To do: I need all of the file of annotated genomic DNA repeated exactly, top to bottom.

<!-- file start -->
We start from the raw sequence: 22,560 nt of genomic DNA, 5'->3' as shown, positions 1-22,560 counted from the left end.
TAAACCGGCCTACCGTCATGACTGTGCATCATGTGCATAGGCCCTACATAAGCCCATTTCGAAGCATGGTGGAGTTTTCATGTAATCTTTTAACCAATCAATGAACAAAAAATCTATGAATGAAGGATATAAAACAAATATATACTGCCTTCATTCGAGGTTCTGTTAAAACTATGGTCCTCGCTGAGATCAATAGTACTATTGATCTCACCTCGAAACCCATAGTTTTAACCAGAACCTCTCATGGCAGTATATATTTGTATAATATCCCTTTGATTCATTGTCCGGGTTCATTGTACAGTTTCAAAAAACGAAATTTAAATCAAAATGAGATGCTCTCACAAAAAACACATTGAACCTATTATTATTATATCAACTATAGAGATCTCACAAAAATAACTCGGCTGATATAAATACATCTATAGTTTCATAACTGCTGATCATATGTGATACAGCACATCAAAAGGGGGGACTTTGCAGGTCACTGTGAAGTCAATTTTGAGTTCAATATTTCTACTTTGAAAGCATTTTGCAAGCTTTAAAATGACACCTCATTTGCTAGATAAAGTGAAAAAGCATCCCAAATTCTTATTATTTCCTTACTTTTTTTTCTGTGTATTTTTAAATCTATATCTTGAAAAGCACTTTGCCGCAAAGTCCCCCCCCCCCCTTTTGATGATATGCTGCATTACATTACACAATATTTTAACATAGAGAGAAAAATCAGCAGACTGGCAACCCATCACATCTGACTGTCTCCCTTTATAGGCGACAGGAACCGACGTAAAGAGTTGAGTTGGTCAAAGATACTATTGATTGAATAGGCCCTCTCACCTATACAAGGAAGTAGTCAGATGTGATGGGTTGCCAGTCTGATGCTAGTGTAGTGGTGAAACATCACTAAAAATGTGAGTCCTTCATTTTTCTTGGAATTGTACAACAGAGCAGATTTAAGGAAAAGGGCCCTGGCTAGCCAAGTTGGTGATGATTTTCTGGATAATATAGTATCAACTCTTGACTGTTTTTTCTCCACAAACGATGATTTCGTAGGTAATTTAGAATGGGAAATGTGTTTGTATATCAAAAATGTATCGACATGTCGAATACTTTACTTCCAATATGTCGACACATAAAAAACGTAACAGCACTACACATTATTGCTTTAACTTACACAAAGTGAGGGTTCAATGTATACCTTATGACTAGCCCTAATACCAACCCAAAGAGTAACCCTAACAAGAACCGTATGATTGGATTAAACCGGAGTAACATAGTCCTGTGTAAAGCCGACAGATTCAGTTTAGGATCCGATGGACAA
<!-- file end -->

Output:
We start from the raw sequence: 22,560 nt of genomic DNA, 5'->3' as shown, positions 1-22,560 counted from the left end.
TAAACCGGCCTACCGTCATGACTGTGCATCATGTGCATAGGCCCTACATAAGCCCATTTCGAAGCATGGTGGAGTTTTCATGTAATCTTTTAACCAATCAATGAACAAAAAATCTATGAATGAAGGATATAAAACAAATATATACTGCCTTCATTCGAGGTTCTGTTAAAACTATGGTCCTCGCTGAGATCAATAGTACTATTGATCTCACCTCGAAACCCATAGTTTTAACCAGAACCTCTCATGGCAGTATATATTTGTATAATATCCCTTTGATTCATTGTCCGGGTTCATTGTACAGTTTCAAAAAACGAAATTTAAATCAAAATGAGATGCTCTCACAAAAAACACATTGAACCTATTATTATTATATCAACTATAGAGATCTCACAAAAATAACTCGGCTGATATAAATACATCTATAGTTTCATAACTGCTGATCATATGTGATACAGCACATCAAAAGGGGGGACTTTGCAGGTCACTGTGAAGTCAATTTTGAGTTCAATATTTCTACTTTGAAAGCATTTTGCAAGCTTTAAAATGACACCTCATTTGCTAGATAAAGTGAAAAAGCATCCCAAATTCTTATTATTTCCTTACTTTTTTTTCTGTGTATTTTTAAATCTATATCTTGAAAAGCACTTTGCCGCAAAGTCCCCCCCCCCCCTTTTGATGATATGCTGCATTACATTACACAATATTTTAACATAGAGAGAAAAATCAGCAGACTGGCAACCCATCACATCTGACTGTCTCCCTTTATAGGCGACAGGAACCGACGTAAAGAGTTGAGTTGGTCAAAGATACTATTGATTGAATAGGCCCTCTCACCTATACAAGGAAGTAGTCAGATGTGATGGGTTGCCAGTCTGATGCTAGTGTAGTGGTGAAACATCACTAAAAATGTGAGTCCTTCATTTTTCTTGGAATTGTACAACAGAGCAGATTTAAGGAAAAGGGCCCTGGCTAGCCAAGTTGGTGATGATTTTCTGGATAATATAGTATCAACTCTTGACTGTTTTTTCTCCACAAACGATGATTTCGTAGGTAATTTAGAATGGGAAATGTGTTTGTATATCAAAAATGTATCGACATGTCGAATACTTTACTTCCAATATGTCGACACATAAAAAACGTAACAGCACTACACATTATTGCTTTAACTTACACAAAGTGAGGGTTCAATGTATACCTTATGACTAGCCCTAATACCAACCCAAAGAGTAACCCTAACAAGAACCGTATGATTGGATTAAACCGGAGTAACATAGTCCTGTGTAAAGCCGACAGATTCAGTTTAGGATCCGATGGACAA